I guess scipy just does not implement it, but the CSR format would support this quite well, please read the wikipedia article on "Sparse matrix" about what
indptr, etc. are:
# A.indptr is an array, one for each row (+1 for the nnz):
def csr_row_set_nz_to_val(csr, row, value=0):
"""Set all nonzero elements (elements currently in the sparsity pattern)
to the given value. Useful to set to 0 mostly.
if not isinstance(csr, scipy.sparse.csr_matrix):
raise ValueError('Matrix given must be of CSR format.')
csr.data[csr.indptr[row]:csr.indptr[row+1]] = value
# Now you can just do:
for row in indices:
csr_row_set_nz_to_val(A, row, 0)
# And to remove zeros from the sparsity pattern:
Of course this removes 0s that were set from another place with
eliminate_zeros from the sparsity pattern. If you want to do that (at this point) depends on what you are doing really, ie. elimination might make sense to delay until all other calculations that might add new zero's are done as well, or in some cases you may have 0 values, that you want to change again later, so it would be very bad to eliminate them!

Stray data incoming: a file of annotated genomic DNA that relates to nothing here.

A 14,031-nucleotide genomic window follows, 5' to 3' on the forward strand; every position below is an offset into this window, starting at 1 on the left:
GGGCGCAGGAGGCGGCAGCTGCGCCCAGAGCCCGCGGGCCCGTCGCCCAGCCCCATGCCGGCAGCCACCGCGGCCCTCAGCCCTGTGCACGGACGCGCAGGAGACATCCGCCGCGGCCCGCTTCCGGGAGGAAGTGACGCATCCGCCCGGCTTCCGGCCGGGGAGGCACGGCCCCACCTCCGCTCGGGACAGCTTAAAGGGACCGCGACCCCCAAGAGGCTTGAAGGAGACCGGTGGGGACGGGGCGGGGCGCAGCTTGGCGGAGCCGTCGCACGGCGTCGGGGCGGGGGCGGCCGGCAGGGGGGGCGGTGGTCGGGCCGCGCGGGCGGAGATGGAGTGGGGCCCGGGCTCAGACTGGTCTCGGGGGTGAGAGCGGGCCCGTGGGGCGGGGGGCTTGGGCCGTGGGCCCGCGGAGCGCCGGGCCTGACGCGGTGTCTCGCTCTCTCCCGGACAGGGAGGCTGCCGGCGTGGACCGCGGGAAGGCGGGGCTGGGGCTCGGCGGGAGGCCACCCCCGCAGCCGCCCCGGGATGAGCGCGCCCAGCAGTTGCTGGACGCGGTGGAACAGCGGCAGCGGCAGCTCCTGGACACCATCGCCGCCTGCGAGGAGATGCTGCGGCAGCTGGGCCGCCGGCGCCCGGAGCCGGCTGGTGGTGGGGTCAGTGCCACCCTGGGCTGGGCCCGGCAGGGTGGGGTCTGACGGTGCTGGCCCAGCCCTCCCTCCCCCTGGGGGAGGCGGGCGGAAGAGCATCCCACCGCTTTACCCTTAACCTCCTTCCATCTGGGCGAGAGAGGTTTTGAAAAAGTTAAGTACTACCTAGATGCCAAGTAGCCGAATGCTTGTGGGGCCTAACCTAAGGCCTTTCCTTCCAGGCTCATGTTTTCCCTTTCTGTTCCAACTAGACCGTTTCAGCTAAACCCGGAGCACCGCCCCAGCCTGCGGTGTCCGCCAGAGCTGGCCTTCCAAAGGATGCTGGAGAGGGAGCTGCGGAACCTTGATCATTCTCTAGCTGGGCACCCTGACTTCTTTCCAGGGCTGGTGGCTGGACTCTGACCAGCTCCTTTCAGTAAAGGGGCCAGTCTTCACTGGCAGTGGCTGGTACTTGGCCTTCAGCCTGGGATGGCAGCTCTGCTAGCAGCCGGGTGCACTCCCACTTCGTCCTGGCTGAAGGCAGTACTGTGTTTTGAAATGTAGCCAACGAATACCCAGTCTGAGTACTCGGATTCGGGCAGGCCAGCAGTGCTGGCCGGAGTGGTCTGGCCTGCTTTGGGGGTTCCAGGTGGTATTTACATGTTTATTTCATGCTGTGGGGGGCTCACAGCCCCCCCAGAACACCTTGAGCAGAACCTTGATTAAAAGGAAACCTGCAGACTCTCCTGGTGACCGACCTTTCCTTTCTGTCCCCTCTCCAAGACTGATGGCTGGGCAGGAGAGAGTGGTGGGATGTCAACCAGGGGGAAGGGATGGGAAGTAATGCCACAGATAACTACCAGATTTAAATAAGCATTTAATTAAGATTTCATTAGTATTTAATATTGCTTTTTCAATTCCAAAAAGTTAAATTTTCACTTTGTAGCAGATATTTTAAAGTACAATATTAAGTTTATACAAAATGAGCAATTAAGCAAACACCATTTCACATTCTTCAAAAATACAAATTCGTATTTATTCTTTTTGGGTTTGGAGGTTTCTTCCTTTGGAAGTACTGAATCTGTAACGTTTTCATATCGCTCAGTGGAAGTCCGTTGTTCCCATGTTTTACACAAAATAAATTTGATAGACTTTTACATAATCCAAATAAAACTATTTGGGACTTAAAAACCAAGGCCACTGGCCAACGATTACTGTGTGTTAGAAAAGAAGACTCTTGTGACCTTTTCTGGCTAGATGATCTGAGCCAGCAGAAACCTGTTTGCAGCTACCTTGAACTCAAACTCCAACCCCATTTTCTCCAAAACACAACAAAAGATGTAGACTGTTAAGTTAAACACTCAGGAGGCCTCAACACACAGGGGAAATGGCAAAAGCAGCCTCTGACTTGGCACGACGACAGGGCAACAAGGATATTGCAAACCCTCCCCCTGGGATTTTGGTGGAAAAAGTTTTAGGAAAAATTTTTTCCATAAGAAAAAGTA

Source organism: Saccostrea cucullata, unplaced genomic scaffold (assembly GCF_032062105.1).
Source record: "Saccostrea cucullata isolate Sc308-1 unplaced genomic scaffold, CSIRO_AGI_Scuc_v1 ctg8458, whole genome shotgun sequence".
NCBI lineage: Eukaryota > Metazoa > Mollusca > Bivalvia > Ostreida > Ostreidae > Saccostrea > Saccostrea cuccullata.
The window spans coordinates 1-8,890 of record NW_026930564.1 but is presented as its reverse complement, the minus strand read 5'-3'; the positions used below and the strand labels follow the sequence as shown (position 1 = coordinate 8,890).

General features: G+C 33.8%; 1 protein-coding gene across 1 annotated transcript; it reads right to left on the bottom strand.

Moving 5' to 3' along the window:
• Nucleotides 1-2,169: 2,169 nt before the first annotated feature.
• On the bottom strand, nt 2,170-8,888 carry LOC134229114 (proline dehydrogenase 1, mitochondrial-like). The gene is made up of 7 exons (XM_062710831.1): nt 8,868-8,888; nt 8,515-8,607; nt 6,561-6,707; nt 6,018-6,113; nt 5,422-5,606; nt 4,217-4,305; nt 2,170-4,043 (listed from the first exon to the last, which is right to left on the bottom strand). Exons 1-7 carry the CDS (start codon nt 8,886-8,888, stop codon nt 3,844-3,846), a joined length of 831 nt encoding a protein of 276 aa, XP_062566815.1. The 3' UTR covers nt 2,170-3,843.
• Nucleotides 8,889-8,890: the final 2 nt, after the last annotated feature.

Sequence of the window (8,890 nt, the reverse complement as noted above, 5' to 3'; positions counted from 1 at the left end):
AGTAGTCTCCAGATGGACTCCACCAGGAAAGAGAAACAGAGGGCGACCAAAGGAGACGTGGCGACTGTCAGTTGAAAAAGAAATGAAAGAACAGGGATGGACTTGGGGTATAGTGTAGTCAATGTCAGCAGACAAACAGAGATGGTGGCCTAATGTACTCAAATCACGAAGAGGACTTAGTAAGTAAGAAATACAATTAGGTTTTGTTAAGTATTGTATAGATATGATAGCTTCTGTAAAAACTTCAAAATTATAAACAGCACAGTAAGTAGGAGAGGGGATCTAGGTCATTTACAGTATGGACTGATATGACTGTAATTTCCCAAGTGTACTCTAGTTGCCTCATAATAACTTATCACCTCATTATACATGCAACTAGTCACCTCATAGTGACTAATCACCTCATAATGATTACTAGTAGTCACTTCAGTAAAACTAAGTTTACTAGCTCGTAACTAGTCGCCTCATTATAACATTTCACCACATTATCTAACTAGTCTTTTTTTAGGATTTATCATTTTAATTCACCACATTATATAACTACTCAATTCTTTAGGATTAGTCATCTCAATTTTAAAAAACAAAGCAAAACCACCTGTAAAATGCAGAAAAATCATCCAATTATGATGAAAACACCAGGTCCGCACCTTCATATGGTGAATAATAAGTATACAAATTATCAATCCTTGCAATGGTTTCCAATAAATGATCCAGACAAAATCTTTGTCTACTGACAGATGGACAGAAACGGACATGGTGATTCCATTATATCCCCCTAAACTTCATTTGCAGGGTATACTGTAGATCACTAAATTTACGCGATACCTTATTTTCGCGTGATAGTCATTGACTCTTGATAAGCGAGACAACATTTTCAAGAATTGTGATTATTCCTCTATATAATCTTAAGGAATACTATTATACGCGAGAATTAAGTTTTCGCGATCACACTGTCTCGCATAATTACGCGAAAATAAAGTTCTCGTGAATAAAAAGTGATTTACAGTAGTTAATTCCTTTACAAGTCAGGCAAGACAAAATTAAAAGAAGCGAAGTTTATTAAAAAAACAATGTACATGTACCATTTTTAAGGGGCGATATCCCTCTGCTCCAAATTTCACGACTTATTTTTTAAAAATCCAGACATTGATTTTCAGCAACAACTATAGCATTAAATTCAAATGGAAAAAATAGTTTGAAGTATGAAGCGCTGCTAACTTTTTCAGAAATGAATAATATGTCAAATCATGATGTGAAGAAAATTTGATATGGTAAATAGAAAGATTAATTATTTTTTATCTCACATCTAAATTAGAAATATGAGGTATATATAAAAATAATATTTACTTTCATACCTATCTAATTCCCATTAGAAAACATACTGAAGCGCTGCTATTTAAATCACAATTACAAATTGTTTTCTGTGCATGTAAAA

You could in principle of course short-circuit the
prune, but that should be a lot of hassle, and might be even slower (because you won't do it in C).
Details about eliminiate_zeros (and prune)
The sparse matrix, does generally not save zero elements, but just stores where the nonzero elements are (roughly and with various methods).
eliminate_zeros removes all zeros in your matrix from the sparsity pattern (ie. there is no value stored for that position, when before there was a vlaue stored, but it was 0). Eliminate is bad if you want to change a 0 to a different value lateron, otherwise, it saves space.
Prune would just shrink the data arrays stored when they are longer then necessary. Note that while I first had
A.prune() in there,
A.eliminiate_zeros() already includes prune.